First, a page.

It may also be the result of alcohol use disorder or overuse of certain medications.

If you have alcohol use disorder or are having trouble managing medications, speak with a healthcare professional. They can help you create a treatment plan that works best for you. They can also connect you with other professional resources to help you manage your condition.

Orthostatic tremor

An orthostatic tremor usually occurs in the legs. It’s a rapid, rhythmic muscle contraction that occurs immediately after you stand.

This tremor is often perceived as unsteadiness. There are no other clinical signs or symptoms. The unsteadiness stops when you:

  • sit
  • are lifted
  • start walking

Physiologic tremor

A physiologic tremor affects the hands and fingers but isn’t typically noticeable to the naked eye. It’s a normal physical response that occurs in all individuals.

A more noticeable physiologic tremor is often caused by a reaction to:

It will usually go away if you eliminate the cause.

Tremors aren’t always serious, but they may sometimes indicate a serious disorder. They’re often part of medical disorders that affect the brain, nervous system, or muscles.

Contact a doctor if you develop unexplained tremors.

Physical exam

During a physical exam, your doctor will observe the affected area. Tremors are apparent upon visual inspection. However, the cause of the tremor can’t be diagnosed until the doctor performs further tests.

Your doctor may also request that you write or hold an object to evaluate the severity of your tremor.

Laboratory tests

Your doctor may collect blood and urine samples to check for signs of thyroid disease or other medical conditions.

Neurological tests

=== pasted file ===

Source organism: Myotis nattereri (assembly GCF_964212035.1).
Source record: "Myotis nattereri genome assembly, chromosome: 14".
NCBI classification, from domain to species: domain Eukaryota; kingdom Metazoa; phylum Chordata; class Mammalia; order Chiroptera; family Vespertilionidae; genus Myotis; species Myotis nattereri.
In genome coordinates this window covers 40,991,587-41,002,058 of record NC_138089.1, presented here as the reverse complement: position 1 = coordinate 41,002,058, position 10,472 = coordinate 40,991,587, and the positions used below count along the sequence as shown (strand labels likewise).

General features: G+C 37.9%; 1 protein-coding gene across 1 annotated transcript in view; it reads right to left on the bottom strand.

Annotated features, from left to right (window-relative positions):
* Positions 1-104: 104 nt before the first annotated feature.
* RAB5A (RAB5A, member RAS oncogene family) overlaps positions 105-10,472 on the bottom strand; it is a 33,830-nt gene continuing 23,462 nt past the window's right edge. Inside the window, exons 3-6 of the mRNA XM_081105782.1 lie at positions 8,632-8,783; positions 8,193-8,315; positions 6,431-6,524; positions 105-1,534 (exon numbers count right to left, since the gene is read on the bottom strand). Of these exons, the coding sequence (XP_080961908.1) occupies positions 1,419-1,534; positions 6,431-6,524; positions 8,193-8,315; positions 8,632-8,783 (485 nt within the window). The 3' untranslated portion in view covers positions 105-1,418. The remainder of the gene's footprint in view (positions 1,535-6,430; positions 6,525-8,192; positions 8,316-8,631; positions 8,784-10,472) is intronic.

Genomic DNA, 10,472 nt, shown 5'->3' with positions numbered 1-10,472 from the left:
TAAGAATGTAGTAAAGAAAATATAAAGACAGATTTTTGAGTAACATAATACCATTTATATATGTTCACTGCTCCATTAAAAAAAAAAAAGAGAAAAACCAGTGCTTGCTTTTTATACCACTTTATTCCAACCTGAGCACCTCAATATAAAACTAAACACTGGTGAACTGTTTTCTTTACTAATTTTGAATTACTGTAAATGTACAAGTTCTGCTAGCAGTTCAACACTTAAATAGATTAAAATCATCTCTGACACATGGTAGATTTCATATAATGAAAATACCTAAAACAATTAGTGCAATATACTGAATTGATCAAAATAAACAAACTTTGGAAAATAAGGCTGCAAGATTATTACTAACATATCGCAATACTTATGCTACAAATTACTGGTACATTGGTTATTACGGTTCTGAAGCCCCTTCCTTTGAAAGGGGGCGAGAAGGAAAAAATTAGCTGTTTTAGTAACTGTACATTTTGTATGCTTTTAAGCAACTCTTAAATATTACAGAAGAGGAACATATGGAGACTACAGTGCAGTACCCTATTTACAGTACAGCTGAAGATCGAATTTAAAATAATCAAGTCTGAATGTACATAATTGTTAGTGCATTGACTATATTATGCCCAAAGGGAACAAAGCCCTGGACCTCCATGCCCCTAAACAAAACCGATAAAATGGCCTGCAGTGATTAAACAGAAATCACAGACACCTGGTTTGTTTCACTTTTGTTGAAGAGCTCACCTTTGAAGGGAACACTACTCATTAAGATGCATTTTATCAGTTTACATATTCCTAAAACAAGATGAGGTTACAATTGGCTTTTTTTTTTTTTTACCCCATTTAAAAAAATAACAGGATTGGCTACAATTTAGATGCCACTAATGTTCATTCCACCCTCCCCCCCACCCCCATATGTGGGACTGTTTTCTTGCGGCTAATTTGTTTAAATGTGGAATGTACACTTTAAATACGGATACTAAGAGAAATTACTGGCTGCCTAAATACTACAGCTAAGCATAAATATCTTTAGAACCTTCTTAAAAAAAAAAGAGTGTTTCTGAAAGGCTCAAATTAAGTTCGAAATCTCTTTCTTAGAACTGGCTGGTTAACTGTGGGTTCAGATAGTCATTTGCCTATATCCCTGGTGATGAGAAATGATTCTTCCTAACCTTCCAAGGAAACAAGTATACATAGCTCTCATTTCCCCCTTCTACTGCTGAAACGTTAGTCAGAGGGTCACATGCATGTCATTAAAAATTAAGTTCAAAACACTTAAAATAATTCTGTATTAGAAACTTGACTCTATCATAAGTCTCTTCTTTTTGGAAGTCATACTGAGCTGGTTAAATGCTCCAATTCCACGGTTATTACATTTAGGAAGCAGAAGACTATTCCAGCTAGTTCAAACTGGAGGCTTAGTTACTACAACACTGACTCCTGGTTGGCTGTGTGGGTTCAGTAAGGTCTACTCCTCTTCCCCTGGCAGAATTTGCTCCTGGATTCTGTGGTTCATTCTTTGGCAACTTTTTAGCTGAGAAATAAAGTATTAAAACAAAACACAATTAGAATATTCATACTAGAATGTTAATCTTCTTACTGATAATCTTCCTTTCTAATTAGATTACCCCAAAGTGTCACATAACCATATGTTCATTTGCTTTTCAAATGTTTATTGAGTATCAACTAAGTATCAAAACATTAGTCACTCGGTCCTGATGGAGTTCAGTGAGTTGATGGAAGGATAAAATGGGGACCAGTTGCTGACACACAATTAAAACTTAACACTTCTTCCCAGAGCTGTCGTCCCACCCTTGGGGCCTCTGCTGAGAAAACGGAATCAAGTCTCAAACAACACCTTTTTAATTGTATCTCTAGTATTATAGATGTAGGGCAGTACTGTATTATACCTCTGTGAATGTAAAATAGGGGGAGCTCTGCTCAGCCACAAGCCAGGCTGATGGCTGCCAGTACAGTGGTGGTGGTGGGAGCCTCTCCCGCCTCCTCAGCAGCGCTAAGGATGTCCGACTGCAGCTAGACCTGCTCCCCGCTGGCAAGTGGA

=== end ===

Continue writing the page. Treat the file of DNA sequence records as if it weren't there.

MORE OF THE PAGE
Your doctor may perform a neurological exam too. This exam will check the functioning of your nervous system. It will measure your:

  • tendon reflexes
  • coordination
  • posture
  • muscle strength
  • muscle tone
  • ability to feel touch

During the exam, you may need to:

  • touch your finger to your nose
  • draw a spiral
  • perform other tasks or exercises

Your doctor may also order an electromyogram (EMG). This test measures involuntary muscle activity and the muscle’s response to nerve stimulation.

If you get treatment for the underlying condition causing the tremor, that may be enough to cure the tremor.

Possible treatments include:

  • medications
  • Botox
  • physical therapy
  • deep brain stimulation (DBS)


There are some prescription medications that are commonly used to treat the tremor itself. These medications may include:

  • Beta-blockers. Beta-blockers are typically used to treat high blood pressure or heart disease. They’ve also been shown to reduce tremors in some people.
  • Tranquilizers. Tranquilizers such as alprazolam (Xanax) may relieve tremors that are triggered by anxiety.
  • Antiseizure medications. Antiseizure medications are sometimes prescribed for people who can’t take beta-blockers or who have tremors that aren’t helped by beta-blockers.

Botox injections

Botox injections may also relieve tremors.

These chemical injections are often given to people who have tremors that affect the face and head. However, Botox can be injected into virtually any muscle group that contributes to tremors, such as the neck, arms, or hands.

Physical therapy

Physical therapy may help strengthen your muscles and improve your coordination. The use of wrist weights and adaptive devices, such as heavier utensils, may also help relieve tremors.

Deep brain stimulation (DBS)

Deep brain stimulation (DBS) may be the only option for those with debilitating tremors. During this operation, the surgeon inserts an electrical probe into the portion of your brain responsible for the tremors.

Once the probe is in place, a wire feeds from the probe into your chest, under your skin. The surgeon places a small device in your chest and attaches the wire to it. This device sends pulses to the probe to stop the brain from producing tremors.

Tremors can be normal. They don’t always interfere with your daily life or even require treatment.

They may occur when you’re under a lot of stress or experiencing anxiety or fear. Once the feeling subsides, the tremor usually stops. The chattering of your teeth when you’re cold is also considered a tremor.

If you suspect that your tremors are a sign of a more serious condition or are a side effect of medications you’re taking, speak with a doctor.